Small Business Brief


Clothing Label Requirements and Regulations

Imagine a fashion designer, business owner, or entrepreneur. They’ve worked so hard on a piece of clothing and set a date to sell it. The day soon rolls around as they double-check every operation.

It all seems to pass the white-glove test. 

But wait: what about the label?

That small, unnoticeable tag appears insignificant, yet can have legal repercussions if it lacks certain information or goes missing altogether. In fact, such information differs per country. 

Learn what the proper clothing label entails to prevent legal trouble, now!

Who Handles Labeling? 

Different people and organizations manage label requirements per country. The U.S. has the Federal Trade Commission (FTC) and the U.S. Customs and Border Protection (CPB). The FTC dispenses such requirements, while the CPB examines and reviews them.

Both implement stricter regulations that meet or exceed most other countries’ rules. Additionally, they impose harsh monetary consequences when label requirements go unmet that make manufacturers pay up to thousands of dollars. 

What to Find in a Clothing Label

The U.S. requires that all textile, garment, and apparel labeling includes:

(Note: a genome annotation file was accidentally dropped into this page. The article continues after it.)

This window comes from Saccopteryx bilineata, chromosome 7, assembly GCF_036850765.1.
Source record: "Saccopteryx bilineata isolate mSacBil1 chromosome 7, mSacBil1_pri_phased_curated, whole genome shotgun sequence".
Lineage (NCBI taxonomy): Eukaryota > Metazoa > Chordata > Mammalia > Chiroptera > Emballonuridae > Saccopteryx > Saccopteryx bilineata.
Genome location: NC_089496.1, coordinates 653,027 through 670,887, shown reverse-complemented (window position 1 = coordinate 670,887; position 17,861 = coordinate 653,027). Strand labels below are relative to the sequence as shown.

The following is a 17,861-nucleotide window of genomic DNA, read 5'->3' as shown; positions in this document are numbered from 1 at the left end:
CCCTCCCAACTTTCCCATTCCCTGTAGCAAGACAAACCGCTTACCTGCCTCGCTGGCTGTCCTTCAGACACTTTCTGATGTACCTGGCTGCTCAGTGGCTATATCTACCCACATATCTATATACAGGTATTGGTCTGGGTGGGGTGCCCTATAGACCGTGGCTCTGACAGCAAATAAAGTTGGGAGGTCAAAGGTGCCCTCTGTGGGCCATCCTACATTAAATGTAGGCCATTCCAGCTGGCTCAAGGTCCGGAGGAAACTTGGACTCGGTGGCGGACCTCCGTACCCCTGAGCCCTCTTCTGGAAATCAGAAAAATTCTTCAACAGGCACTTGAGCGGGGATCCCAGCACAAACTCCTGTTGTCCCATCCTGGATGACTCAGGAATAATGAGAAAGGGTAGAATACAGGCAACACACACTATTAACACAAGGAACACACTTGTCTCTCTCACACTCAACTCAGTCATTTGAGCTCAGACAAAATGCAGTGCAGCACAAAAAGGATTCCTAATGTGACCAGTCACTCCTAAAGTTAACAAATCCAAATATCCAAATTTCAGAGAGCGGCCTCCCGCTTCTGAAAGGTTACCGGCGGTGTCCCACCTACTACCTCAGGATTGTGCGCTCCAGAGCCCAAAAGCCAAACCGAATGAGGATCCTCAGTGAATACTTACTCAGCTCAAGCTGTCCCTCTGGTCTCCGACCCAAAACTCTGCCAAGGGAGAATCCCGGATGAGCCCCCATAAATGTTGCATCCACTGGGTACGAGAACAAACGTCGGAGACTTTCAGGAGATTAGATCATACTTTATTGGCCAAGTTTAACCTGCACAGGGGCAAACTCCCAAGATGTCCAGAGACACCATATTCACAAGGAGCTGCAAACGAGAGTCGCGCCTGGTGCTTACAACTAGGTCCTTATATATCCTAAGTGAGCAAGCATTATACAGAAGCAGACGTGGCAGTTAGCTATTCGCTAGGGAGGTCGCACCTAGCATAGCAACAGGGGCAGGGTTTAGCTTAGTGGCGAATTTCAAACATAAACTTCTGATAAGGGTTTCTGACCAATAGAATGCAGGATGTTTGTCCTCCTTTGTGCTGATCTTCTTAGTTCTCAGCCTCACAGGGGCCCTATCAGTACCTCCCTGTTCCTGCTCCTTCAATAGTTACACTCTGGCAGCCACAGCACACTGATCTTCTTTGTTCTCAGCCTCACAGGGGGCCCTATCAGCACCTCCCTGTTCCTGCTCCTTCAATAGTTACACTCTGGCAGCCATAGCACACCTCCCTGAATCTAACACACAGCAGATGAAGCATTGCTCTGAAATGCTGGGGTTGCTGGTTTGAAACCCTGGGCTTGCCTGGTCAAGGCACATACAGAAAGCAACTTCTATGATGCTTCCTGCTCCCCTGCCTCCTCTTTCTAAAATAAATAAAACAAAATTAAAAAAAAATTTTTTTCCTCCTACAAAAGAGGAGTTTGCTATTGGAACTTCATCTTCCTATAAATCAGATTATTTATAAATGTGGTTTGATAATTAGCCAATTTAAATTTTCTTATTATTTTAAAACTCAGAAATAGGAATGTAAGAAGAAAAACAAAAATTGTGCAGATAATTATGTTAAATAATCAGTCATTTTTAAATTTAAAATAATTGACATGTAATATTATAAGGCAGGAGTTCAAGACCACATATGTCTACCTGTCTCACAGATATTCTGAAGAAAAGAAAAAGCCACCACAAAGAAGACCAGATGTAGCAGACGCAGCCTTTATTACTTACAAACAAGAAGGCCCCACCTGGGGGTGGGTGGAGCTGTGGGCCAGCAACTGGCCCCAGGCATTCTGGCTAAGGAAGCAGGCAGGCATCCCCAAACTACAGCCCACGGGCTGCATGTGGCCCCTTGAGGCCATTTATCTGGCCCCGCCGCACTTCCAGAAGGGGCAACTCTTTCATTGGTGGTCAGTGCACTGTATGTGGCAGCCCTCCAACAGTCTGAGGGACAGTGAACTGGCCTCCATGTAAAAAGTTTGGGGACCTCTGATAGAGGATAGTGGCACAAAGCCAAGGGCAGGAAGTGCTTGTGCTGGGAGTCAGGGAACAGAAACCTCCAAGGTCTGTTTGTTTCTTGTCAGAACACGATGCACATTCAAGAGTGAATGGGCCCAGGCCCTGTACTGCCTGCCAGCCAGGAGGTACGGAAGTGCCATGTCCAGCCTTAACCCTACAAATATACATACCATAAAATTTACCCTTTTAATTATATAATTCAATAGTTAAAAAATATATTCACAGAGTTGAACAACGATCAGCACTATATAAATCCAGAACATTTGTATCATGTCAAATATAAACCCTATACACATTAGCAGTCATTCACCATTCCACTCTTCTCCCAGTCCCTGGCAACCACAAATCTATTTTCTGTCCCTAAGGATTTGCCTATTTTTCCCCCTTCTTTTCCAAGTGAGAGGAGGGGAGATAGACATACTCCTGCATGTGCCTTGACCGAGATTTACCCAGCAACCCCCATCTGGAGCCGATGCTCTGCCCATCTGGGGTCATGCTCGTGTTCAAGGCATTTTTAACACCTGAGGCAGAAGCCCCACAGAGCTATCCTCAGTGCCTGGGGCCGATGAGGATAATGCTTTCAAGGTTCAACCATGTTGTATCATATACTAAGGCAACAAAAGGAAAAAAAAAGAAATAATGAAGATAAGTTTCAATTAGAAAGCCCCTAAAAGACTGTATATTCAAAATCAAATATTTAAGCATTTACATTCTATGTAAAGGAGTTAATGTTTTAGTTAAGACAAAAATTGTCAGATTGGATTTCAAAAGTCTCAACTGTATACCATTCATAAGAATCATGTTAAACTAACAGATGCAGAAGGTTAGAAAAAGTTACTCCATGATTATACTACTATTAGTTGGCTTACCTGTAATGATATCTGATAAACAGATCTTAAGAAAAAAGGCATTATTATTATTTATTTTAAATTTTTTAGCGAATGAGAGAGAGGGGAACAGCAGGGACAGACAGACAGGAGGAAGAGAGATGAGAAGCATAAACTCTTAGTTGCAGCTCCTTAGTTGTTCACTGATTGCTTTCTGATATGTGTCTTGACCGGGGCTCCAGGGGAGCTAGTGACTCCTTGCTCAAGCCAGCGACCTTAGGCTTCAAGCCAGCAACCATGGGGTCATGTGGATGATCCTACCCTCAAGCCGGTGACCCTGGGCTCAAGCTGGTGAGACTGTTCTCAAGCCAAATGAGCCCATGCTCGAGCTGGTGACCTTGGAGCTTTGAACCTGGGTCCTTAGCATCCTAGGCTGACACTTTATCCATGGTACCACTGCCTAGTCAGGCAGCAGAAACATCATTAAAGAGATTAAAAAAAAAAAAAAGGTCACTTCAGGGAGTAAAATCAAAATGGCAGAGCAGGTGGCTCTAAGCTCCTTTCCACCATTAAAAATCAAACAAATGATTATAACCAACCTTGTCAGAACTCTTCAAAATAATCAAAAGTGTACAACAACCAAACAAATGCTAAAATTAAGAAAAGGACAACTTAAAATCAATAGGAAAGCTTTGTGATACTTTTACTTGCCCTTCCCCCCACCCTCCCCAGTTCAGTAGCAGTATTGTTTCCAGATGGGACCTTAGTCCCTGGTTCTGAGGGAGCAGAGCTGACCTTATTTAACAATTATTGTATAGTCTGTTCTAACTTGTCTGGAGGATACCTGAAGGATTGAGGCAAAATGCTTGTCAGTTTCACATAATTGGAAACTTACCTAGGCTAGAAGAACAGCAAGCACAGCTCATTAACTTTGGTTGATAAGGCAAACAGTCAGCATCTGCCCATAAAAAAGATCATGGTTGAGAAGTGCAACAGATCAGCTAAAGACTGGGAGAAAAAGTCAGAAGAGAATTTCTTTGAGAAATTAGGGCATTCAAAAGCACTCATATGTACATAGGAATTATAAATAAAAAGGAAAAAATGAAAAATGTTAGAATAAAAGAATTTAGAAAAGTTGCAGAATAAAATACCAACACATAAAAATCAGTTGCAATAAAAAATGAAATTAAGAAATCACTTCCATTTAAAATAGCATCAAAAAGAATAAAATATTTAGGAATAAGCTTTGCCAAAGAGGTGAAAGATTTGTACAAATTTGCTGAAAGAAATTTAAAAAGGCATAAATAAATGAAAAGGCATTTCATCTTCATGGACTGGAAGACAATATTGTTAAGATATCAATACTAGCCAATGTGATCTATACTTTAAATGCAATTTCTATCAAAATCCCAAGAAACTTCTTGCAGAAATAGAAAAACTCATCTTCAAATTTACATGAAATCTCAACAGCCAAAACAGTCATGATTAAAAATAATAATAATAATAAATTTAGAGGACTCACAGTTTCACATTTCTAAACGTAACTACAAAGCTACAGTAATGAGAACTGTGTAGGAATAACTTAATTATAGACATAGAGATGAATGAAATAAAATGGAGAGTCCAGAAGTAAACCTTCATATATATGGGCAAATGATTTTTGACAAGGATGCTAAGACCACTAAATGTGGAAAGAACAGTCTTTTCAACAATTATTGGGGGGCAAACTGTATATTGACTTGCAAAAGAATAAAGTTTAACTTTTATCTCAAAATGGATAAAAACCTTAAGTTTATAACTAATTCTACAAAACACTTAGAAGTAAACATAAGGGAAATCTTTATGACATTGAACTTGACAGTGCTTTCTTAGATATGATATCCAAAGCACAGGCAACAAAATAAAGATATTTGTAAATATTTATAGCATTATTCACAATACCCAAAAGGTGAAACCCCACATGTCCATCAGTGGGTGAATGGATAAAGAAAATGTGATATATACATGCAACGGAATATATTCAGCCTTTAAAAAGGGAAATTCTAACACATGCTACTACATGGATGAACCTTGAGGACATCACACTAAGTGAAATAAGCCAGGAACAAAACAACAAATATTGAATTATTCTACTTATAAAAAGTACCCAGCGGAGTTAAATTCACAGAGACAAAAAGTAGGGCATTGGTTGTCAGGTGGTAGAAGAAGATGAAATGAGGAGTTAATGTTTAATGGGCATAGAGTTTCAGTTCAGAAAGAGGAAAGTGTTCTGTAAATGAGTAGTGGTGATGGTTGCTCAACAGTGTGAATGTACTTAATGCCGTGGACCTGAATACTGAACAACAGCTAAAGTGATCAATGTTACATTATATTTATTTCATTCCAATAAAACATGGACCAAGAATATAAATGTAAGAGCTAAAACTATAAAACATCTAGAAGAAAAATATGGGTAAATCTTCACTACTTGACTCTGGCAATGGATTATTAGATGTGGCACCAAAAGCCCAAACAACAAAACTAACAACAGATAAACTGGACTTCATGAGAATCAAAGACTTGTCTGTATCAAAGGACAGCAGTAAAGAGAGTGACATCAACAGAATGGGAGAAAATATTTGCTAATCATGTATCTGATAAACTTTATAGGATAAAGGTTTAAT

• Country of production/origin
  • Care instructions from the American Society for Testing and Materials (ASTM)
  • Manufacturers
  • English
  • Material/fiber makeup

Some countries might even restrict or require certain amounts of material in various apparel.

Labeling requirements aside, we can then design our labels as we wish. We can choose how to orient the label, set dimensions, incorporate logos, color them, and so on. 

We’ve mentioned earlier that U.S. regulations cover most regulations in other countries. Yet some places, like the EU, have separate rules for children’s clothing. They aim to protect children from preventable clothing accidents.

How Should We Attach or Add Labels?

We have a few different options to consider when we attach labels. That said, we want to ensure our labels stay on permanently (rather than fall off, unstick, or diminish). 

Use any one of these FTC-approved methods to label garments/textiles:

  • Ironed at collar
  • Sewn into garment
  • Embroidered into garment

Try to avoid tagging labels as people can easily remove them. 

Label attachment, in addition to its decor (as mentioned in the previous section), contributes to a brand’s image. It becomes a hallmark for where and how a brand does something. For example, Levi’s accomplishes this so one can easily determine whether they have a real or genuine product.

Obviously, companies must dedicate a lot of thought, effort, and care to their textile labeling. Furthermore, it helps save money plus legal troubles. Thus, they need someplace like this online shop so they can make the best label (and brand) possible.

What to Say About Clothing Labels

A clothing label, albeit small, carries plenty of legal weight. It holds valuable information for consumers to be safe, care properly for their garments, and makes it easy for countries to regulate. 

Label requirements become more important than ever as garments, textiles, and apparel diversify. Labeling serves as an opportunity for brands to establish themselves, while it shows transparency toward consumers.

Like this article? Then check out our site for more information on other fascinating topics!